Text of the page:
AT&T, Comcast, Verizon Challenge: Subsidy Slash Threatens Internet for 23M Households

Zinger Key Points
  • Federal subsidy cuts may increase internet costs for 23M households; AT&T, Comcast, Verizon affected.
  • FCC slashes internet subsidies to $14/month, challenging providers to keep low-income families connected.

AT&T Inc TCharter Communications, Inc CHTRComcast Corp CMCSAVerizon Communications Inc VZ, and other companies are facing a significant challenge as a federal program that has been instrumental in providing free or heavily discounted high-speed internet to approximately 23 million American households will likely undergo substantial cuts in May. 

The reduction in funding could leave numerous low-income families with increased costs or without internet service entirely. 

The Federal Communications Commission (FCC) announced that due to Congress’s lack of new funding approval for this digital initiative, they would reduce the maximum subsidy to $14 per month, less than half of what some recipients receive towards their broadband bills, the Washington Post reports.

Also Read: Is the Streaming Bubble Bursting? Significant Portion Of Users Cut Multiple Subscriptions

The future impact on low-income families participating in the Affordable Connectivity Program (ACP) is uncertain and will largely depend on internet providers’ decisions. These providers can extend their discounts or choose not to accept federal subsidies after the cuts take effect. 

The FCC has urged providers to keep consumers connected during this critical time. 

Meanwhile, the White House has called on Congress to allocate emergency funding for the Affordable Connectivity Program, originally established as part of a 2021 bipartisan infrastructure law.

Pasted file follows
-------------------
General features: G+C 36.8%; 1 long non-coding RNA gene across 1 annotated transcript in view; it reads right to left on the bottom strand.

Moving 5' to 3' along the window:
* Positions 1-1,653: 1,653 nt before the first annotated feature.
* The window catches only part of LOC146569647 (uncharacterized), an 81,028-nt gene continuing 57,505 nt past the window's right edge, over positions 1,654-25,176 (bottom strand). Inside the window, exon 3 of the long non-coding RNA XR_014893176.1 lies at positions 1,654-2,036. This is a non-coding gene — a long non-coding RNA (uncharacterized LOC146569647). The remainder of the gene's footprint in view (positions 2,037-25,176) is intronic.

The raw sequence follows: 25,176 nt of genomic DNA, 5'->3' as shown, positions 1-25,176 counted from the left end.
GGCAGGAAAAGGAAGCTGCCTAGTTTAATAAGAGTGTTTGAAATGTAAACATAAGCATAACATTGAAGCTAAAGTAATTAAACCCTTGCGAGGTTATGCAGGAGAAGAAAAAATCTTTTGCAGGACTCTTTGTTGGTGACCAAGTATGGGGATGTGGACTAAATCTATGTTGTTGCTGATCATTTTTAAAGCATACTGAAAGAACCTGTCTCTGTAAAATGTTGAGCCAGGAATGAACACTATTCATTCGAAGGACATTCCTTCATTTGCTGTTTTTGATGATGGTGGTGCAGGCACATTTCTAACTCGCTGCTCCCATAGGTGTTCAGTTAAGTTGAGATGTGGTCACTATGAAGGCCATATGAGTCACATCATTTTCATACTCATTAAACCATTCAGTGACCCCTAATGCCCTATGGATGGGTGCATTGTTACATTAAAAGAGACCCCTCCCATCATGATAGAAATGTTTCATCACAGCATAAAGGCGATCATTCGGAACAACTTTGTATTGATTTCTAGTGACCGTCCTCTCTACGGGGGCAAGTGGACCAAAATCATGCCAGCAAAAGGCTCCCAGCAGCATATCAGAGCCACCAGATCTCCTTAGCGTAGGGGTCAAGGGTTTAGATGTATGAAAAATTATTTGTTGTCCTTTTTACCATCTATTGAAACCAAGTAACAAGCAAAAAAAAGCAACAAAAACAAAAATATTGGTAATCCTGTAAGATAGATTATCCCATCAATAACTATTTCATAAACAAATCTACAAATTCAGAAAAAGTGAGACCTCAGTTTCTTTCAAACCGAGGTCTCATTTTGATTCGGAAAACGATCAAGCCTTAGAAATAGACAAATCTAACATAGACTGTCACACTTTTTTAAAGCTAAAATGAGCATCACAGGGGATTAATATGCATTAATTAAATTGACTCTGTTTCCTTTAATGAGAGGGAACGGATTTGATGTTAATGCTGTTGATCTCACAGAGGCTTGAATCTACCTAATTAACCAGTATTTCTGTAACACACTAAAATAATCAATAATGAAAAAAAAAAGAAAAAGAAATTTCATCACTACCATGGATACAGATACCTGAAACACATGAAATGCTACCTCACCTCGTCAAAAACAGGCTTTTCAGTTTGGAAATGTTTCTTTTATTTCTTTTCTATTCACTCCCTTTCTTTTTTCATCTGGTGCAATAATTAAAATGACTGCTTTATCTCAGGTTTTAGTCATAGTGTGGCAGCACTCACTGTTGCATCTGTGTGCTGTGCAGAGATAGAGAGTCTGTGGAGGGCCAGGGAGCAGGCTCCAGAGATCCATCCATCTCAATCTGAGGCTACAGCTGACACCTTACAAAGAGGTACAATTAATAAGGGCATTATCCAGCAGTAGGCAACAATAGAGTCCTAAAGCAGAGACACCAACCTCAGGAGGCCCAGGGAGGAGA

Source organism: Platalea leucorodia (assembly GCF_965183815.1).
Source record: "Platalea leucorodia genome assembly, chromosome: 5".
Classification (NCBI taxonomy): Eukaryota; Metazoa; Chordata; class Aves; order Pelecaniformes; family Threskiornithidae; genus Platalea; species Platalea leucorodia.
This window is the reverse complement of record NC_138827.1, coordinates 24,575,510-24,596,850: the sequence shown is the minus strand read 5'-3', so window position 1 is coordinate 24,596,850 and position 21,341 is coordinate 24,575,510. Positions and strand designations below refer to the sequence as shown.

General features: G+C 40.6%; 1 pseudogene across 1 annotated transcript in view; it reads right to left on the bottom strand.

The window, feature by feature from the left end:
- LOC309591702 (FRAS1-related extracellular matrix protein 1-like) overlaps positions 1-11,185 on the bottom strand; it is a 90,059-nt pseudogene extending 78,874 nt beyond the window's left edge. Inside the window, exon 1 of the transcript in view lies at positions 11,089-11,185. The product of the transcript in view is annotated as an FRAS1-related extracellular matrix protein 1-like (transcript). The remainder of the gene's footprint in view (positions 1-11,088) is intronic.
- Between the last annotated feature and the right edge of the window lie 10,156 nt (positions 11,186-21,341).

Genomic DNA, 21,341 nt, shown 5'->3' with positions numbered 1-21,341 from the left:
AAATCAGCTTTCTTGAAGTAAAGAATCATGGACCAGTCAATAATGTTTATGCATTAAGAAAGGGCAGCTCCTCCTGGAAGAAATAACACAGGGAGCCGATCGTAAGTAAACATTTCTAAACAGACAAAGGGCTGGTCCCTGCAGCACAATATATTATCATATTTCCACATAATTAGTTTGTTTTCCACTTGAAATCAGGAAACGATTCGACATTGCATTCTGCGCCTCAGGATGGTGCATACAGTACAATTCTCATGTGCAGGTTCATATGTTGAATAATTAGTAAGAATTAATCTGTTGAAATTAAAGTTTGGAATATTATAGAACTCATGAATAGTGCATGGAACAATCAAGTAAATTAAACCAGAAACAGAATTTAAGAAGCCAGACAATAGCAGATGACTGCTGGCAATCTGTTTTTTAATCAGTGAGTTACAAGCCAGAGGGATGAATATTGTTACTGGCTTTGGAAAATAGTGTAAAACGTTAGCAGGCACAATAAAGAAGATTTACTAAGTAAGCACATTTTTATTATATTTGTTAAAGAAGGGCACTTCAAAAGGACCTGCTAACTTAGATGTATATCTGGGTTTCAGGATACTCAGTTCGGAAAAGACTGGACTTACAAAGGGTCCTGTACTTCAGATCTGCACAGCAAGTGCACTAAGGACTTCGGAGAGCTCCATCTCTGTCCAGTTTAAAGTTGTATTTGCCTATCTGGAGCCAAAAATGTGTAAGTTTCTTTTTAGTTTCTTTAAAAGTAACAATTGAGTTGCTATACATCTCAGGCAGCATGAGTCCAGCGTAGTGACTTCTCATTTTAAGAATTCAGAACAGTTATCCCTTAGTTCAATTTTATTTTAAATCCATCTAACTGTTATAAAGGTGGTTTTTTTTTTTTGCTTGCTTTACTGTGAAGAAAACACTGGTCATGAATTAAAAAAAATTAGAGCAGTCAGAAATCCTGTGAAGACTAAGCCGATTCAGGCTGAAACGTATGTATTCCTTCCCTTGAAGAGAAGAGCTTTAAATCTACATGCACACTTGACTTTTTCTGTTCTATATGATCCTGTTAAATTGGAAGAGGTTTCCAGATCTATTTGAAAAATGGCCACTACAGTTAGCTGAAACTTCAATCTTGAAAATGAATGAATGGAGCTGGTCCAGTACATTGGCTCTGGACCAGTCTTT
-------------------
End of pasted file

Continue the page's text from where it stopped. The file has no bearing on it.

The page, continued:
In December 2023, Republican senators John Thune and Ted Cruz, along with representatives Cathy McMorris Rodgers and Bob Latta, criticized the FCC for misleading promotions of the ACP, which aimed to subsidize internet access for low-income households. The lawmakers questioned the value of continuing the ACP, suggesting its outcomes do not justify its costs.

Previously, SpaceX CEO Elon Musk criticized the FCC’s decision to reject SpaceX’s Starlink $885.5 million in rural broadband subsidies, calling it ‘extremely unethical and politically partisan.’

Price Actions: T shares traded lower by 1.45% at $16.66 on the last check Wednesday. CHTR shares traded lower by 3.39% at $262.27, CMCSA shares traded lower by 1.23% at $39.65, and VZ shares traded lower by 1.15% at $40.37.

Also Read: T-Mobile Eyes Fiber-Optic Expansion, Gearing Up to Challenge Cable Titans

Disclaimer: This content was partially produced with the help of AI tools and was reviewed and published by Benzinga editors.

Photo: Song_about_summer/Shutterstock

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